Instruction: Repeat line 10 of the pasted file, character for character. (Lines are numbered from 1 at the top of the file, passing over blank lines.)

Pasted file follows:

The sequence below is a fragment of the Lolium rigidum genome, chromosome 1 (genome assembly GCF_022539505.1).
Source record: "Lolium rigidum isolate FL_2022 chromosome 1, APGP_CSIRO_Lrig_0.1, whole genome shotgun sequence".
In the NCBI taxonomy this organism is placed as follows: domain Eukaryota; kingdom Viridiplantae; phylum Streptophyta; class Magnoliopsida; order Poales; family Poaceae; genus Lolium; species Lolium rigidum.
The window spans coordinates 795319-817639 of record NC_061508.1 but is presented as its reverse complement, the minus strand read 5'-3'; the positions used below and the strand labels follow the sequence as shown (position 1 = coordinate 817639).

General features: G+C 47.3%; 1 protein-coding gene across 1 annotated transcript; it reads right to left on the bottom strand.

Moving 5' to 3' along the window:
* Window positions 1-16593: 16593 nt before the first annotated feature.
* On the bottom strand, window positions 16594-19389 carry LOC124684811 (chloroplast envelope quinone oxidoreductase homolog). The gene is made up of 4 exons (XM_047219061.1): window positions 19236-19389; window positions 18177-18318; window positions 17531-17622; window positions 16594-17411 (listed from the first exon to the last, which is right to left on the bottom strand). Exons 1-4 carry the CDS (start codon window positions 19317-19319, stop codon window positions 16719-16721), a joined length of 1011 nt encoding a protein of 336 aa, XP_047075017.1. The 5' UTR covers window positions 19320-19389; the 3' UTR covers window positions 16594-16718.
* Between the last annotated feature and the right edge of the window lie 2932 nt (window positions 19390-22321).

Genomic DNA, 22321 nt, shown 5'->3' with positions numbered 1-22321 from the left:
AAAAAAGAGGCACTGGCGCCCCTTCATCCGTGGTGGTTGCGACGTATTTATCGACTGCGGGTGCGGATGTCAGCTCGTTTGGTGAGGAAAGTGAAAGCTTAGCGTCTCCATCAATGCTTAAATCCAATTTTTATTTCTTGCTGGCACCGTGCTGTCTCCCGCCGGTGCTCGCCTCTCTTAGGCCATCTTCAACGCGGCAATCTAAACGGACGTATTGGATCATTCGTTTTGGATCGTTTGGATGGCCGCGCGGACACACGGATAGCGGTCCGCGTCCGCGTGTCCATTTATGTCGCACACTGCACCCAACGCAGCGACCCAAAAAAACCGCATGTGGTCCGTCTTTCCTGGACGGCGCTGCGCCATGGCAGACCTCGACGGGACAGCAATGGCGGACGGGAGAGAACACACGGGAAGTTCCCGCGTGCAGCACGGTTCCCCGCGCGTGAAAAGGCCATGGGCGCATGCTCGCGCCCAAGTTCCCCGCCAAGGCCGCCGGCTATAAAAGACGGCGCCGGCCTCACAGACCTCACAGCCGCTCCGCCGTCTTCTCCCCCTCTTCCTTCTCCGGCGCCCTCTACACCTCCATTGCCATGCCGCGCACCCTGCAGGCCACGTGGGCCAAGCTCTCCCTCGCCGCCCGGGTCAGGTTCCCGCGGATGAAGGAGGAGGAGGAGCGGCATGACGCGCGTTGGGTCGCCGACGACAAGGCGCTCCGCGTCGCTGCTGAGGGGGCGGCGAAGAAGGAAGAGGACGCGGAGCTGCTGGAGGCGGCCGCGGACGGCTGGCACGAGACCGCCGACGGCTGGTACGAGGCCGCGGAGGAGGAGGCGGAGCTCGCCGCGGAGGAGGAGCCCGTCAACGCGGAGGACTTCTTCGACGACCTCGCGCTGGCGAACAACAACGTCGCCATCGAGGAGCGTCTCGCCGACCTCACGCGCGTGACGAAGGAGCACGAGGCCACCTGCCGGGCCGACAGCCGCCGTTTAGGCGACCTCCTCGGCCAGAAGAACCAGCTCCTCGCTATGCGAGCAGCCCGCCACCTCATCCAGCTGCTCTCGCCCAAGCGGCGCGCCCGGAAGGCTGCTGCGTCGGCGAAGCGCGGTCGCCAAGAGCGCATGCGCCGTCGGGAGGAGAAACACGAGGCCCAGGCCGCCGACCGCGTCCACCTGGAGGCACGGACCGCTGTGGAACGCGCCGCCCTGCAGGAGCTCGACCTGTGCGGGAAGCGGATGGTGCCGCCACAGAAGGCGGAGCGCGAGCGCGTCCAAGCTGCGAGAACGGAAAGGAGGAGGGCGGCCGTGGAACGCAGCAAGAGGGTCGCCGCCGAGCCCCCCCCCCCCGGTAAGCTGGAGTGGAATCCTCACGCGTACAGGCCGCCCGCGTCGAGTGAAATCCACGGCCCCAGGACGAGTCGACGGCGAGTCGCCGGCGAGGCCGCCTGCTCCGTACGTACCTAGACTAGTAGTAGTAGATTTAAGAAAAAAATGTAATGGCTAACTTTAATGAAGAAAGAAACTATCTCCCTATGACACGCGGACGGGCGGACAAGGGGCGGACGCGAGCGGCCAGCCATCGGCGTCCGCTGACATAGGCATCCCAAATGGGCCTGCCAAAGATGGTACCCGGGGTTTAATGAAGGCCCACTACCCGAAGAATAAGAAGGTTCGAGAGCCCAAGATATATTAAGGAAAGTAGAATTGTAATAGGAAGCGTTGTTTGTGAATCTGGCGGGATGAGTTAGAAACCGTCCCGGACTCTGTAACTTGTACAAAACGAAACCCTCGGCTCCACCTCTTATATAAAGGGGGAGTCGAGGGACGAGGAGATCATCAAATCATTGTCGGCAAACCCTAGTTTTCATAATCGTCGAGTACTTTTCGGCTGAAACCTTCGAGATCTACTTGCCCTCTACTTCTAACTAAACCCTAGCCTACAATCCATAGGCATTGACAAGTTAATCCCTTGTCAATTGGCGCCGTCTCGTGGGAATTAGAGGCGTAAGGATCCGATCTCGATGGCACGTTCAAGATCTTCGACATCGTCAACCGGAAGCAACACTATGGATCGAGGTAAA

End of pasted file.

Genomic DNA, 22321 nt, shown 5'->3' with positions numbered 1-22321 from the left: